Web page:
Reading Jonathan Rauch’s interview with Brink Lindsey about “traditional and liberal conservatism,” I was struck by these sentences from John Stuart Mill that he quotes early on:
In politics, again, it is almost a commonplace, that a party of order or stability, and a party of progress or reform, are both necessary elements of a healthy state of political life; until the one or the other shall have so enlarged its mental grasp as to be a party equally of order and of progress, knowing and distinguishing what is fit to be preserved from what ought to be swept away. Each of these modes of thinking derives its utility from the deficiencies of the other; but it is in a great measure the opposition of the other that keeps each within the limits of reason and sanity.
Lindsey’s explanation of why to include the emphatically liberal Mill on a list of the five best books about conservatism is that Mill articulated the place of conservatism within a liberally-constructed order – explained what conservatism was for, even if he wasn’t one.
I don’t know if that’s a good enough reason to include him on this particular list, but it is an absolutely essential insight – and just as much a conservative one as a liberal one, in that its essential quality is intellectual humility. A liberal would say that you need to hear from people who reject your premises because you need to keep an open mind so you can learn; a conservative would say that you need to hear from people who reject your premises because you are not God, and neither is whoever you learned your premises from, and hearing from strong advocates of opposing points of view will remind you of your own limitations.
So far, so fine: in our capacity as citizens, we need to hear from opposing points of view; and as a society, we need distinct parties advocating said points of view. But what about the advocates themselves?
There are those – Damon Linker is a good example – who argue that advocates need to keep their views within certain agreed-upon bounds. There are some premises that we all have to accept to participate in political life; not many, but there are some, and more than merely the abjuration of violence as a political tactic. Within those bounds, have at it, but you must stay within the bounds. The rationale is, basically, that if argument doesn’t stay within certain bounds, then eventually one side or the other will simply not accept the outcome of victory by their opponents, and political life will dissolve into civil war. That certainly does happen – it’s what happened in 1860 in this country – but I really question whether such developments can be prevented by establishing those kinds of ground rules for debate (which, indeed, was the way politics mostly operated in the period between Jackson and Lincoln). After all, there is no meta-enforcer of this kind of bargain; when it ceases to be in the interests of one or the other party, it simply collapses.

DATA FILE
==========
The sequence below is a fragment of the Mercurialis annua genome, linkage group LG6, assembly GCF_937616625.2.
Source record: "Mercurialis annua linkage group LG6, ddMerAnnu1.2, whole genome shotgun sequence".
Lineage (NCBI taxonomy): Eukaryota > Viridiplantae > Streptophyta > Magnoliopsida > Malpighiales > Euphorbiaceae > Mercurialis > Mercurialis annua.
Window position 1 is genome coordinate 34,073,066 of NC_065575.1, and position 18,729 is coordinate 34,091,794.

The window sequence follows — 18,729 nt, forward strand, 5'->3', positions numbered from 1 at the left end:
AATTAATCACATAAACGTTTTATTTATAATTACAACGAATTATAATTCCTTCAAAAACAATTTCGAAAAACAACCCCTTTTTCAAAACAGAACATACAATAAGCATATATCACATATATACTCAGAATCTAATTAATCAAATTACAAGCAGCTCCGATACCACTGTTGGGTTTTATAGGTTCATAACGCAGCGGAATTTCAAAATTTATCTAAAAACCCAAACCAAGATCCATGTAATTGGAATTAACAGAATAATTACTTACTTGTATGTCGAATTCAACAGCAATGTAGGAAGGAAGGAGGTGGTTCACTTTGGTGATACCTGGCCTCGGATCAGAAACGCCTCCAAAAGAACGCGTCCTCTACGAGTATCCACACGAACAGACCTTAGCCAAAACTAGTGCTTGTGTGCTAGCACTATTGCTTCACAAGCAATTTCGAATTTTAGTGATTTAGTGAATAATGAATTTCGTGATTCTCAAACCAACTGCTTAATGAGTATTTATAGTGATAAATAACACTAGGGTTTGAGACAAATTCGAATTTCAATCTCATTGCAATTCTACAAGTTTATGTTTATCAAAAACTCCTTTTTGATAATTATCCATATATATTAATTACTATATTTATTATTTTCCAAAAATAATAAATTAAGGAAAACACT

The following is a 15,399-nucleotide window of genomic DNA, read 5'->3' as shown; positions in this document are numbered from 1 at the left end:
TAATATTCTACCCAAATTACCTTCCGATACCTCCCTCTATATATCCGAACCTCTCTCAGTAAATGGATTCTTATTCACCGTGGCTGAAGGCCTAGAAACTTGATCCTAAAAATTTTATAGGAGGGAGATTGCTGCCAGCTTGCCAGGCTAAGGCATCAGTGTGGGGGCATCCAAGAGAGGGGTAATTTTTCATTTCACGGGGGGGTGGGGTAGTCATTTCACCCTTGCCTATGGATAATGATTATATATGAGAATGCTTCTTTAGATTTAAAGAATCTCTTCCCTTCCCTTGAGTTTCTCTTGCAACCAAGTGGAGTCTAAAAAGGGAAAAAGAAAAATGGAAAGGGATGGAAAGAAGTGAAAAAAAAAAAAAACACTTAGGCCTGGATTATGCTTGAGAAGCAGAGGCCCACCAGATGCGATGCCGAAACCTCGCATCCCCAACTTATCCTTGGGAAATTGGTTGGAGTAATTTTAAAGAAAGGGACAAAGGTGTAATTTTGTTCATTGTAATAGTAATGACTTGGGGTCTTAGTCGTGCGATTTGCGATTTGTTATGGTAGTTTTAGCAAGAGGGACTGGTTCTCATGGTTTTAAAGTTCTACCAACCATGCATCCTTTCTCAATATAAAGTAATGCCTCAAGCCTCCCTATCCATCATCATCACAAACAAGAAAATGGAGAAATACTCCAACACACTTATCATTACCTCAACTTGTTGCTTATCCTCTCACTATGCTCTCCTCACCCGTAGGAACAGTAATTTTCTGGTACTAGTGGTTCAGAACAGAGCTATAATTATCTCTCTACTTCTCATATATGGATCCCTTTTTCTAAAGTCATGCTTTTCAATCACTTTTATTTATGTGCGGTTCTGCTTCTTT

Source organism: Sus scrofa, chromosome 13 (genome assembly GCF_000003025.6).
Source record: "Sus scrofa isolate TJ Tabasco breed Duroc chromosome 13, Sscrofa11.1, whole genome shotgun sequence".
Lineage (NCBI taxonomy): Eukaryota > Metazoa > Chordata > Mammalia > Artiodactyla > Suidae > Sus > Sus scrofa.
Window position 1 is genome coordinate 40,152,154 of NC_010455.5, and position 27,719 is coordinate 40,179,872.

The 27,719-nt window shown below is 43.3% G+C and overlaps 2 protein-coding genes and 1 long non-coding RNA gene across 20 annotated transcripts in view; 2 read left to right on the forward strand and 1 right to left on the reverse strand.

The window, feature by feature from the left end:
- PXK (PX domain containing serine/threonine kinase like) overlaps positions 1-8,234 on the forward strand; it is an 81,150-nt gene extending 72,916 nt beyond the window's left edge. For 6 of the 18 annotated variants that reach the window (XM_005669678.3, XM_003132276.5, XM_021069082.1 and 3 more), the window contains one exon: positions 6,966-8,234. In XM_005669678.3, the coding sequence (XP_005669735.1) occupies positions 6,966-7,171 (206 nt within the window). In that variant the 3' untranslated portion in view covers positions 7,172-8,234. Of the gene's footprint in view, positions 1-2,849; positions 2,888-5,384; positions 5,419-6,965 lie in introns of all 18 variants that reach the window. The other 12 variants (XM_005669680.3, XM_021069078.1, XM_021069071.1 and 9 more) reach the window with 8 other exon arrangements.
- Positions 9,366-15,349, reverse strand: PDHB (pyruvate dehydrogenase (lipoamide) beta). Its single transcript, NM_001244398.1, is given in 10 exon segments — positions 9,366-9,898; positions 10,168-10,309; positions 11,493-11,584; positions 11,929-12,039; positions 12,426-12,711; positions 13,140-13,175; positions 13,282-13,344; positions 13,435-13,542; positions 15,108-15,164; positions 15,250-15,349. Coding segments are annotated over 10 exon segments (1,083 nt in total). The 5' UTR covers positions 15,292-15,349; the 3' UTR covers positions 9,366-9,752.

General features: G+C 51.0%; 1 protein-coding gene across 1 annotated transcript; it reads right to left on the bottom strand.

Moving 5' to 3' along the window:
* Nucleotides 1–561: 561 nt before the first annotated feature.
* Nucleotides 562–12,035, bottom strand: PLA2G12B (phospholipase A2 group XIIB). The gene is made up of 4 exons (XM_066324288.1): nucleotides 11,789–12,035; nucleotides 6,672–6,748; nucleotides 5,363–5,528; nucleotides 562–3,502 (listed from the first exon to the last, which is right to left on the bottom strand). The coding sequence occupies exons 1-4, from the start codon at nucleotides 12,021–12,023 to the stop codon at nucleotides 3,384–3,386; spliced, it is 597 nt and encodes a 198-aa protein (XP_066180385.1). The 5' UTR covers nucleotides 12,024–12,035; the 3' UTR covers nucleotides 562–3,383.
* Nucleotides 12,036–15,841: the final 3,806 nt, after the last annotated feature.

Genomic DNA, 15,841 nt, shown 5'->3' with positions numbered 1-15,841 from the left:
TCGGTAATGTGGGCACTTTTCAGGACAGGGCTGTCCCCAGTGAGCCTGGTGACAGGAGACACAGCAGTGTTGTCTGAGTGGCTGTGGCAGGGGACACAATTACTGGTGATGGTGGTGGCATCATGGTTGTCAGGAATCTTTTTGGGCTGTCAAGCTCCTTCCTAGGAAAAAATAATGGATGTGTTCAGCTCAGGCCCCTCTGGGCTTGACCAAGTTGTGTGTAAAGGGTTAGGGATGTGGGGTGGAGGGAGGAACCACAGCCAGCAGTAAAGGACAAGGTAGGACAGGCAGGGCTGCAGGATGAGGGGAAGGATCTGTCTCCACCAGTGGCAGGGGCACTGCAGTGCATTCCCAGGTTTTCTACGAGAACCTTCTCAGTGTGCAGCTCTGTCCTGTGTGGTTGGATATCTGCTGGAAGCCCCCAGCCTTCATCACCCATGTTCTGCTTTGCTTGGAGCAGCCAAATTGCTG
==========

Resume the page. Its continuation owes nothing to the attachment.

But the alternative of saying that an advocate owes nothing to the system itself, and is perfectly justified in cultivating a kind of ideological tribalism among his or her following, strikes me as problematic as well. Among other things, if the citizenry sorts itself into partisans, then who’s doing all this valuable listening?
Is it possible to be a humble and yet fierce advocate? To say, in effect: I like making arguments of this sort – based on these premises, in defense of these groups or interests, on the side of this intellectual tradition, etc. – and I don’t intend to make arguments that “belong” to the other side, because I believe that my side deserves the best representation it can possibly get. And yet: I know that my own arguments are not complete, precisely because they are merely arguments, part of the process of getting to truth rather than the truth itself. Is it possible to advocate in that spirit and still advocate effectively? Does this, ultimately, devolve into something resembling a “bounds of decency” argument?
Indeed, I worry that the whole premise of a “contest of advocates” model is that there is someone sitting in the jury box, someone being convinced. But the more we sort into ideological tribes, the smaller the pool from which one might draw such a jury. And yet it makes all the sense in the world for advocates to try to encourage that sorting – because it makes their job easier, if nothing else, and also because it’s an arms race, and they can’t forgo any tactic that the other side might use to its advantage. And I tend to think that the best arguments in an intellectual sense – the ones that best advance the conversation – are far from the best ones for achieving that ideological sorting.
Politics is a game played by elites who are trying to capture enough of the electorate to retain power; I’m not deluded into thinking there’s such a thing as a “popular will” that ought to be or even can be expressed through politics. If I could be certain that terrible arguments in the courtroom still led to a good approximation of justice – that, in effect, the system works even if the jurors have mostly prejudged the case, and those who haven’t are mostly knaves or fools – then I wouldn’t really worry about this question, except from the private standpoint of someone who enjoys political argument. But I’m not sure they do.
More on this later; now, off to a show.